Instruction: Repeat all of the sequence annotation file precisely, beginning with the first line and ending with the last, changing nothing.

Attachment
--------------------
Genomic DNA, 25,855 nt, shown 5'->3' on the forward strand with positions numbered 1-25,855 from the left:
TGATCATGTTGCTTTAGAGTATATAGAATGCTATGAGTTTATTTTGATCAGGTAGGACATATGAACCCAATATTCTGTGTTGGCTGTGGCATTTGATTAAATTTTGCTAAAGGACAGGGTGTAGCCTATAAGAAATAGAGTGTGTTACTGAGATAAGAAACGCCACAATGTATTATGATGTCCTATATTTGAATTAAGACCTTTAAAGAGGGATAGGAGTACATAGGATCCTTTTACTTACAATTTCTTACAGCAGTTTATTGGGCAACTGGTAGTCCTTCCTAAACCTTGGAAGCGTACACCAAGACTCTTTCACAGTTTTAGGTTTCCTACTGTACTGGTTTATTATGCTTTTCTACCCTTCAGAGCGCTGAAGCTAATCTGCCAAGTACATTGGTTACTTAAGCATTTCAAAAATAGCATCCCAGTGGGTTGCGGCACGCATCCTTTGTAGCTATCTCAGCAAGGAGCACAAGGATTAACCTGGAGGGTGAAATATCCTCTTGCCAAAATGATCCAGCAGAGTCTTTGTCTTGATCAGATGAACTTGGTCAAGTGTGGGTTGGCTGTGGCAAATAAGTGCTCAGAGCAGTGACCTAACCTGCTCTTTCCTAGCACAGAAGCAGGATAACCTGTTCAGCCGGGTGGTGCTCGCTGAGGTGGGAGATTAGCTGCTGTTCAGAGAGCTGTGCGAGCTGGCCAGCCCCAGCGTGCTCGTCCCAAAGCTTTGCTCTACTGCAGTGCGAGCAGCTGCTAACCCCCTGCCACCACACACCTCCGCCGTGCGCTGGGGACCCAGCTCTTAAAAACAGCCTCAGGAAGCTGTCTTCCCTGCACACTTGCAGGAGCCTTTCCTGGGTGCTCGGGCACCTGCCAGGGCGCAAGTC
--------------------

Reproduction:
Genomic DNA, 25,855 nt, shown 5'->3' on the forward strand with positions numbered 1-25,855 from the left:
TGATCATGTTGCTTTAGAGTATATAGAATGCTATGAGTTTATTTTGATCAGGTAGGACATATGAACCCAATATTCTGTGTTGGCTGTGGCATTTGATTAAATTTTGCTAAAGGACAGGGTGTAGCCTATAAGAAATAGAGTGTGTTACTGAGATAAGAAACGCCACAATGTATTATGATGTCCTATATTTGAATTAAGACCTTTAAAGAGGGATAGGAGTACATAGGATCCTTTTACTTACAATTTCTTACAGCAGTTTATTGGGCAACTGGTAGTCCTTCCTAAACCTTGGAAGCGTACACCAAGACTCTTTCACAGTTTTAGGTTTCCTACTGTACTGGTTTATTATGCTTTTCTACCCTTCAGAGCGCTGAAGCTAATCTGCCAAGTACATTGGTTACTTAAGCATTTCAAAAATAGCATCCCAGTGGGTTGCGGCACGCATCCTTTGTAGCTATCTCAGCAAGGAGCACAAGGATTAACCTGGAGGGTGAAATATCCTCTTGCCAAAATGATCCAGCAGAGTCTTTGTCTTGATCAGATGAACTTGGTCAAGTGTGGGTTGGCTGTGGCAAATAAGTGCTCAGAGCAGTGACCTAACCTGCTCTTTCCTAGCACAGAAGCAGGATAACCTGTTCAGCCGGGTGGTGCTCGCTGAGGTGGGAGATTAGCTGCTGTTCAGAGAGCTGTGCGAGCTGGCCAGCCCCAGCGTGCTCGTCCCAAAGCTTTGCTCTACTGCAGTGCGAGCAGCTGCTAACCCCCTGCCACCACACACCTCCGCCGTGCGCTGGGGACCCAGCTCTTAAAAACAGCCTCAGGAAGCTGTCTTCCCTGCACACTTGCAGGAGCCTTTCCTGGGTGCTCGGGCACCTGCCAGGGCGCAAGTC